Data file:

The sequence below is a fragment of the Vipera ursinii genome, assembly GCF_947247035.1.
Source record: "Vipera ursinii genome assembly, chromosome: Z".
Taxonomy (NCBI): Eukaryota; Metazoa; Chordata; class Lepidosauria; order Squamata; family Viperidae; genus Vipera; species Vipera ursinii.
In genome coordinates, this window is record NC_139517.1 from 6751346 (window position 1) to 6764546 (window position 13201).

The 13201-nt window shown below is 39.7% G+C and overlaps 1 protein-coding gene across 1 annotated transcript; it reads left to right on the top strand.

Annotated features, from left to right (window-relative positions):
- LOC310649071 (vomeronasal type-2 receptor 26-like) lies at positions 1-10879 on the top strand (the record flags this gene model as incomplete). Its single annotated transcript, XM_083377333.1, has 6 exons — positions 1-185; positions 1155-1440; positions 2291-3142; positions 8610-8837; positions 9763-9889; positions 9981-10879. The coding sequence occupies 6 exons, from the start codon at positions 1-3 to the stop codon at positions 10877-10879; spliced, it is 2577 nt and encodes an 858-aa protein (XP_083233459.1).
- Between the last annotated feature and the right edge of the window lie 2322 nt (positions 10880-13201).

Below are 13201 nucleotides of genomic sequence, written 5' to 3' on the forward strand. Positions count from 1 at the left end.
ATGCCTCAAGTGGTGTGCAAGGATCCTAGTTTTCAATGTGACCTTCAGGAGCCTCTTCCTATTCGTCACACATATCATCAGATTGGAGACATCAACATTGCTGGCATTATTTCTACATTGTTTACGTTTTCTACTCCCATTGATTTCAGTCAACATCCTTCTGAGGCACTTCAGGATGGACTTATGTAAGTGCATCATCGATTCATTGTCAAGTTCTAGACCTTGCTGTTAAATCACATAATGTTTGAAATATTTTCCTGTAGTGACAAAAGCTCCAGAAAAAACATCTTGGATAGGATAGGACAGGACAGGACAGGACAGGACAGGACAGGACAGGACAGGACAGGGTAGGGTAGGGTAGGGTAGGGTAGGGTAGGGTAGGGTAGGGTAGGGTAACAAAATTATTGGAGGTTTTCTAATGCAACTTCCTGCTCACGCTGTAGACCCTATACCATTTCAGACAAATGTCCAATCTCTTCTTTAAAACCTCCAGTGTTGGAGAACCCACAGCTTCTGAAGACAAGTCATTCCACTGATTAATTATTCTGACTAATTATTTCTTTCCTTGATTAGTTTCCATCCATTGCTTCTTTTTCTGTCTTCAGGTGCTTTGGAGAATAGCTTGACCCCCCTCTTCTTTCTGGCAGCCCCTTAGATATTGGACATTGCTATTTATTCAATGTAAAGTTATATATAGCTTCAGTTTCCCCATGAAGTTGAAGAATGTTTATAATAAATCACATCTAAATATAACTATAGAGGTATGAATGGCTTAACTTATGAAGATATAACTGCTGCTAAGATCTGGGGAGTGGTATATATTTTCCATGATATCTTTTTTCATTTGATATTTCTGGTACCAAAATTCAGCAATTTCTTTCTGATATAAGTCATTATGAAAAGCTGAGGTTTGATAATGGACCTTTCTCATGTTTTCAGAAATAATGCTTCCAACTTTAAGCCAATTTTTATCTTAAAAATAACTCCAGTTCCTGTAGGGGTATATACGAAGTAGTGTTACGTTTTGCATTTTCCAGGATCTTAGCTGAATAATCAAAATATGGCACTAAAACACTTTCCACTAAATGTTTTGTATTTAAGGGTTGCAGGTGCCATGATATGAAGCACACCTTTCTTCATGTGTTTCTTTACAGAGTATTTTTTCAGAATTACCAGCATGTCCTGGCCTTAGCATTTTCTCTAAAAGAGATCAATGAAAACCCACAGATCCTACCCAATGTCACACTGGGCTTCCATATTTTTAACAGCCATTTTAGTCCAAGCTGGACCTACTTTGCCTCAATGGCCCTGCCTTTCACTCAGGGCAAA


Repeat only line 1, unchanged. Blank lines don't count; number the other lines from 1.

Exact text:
The sequence below is a fragment of the Vipera ursinii genome, assembly GCF_947247035.1.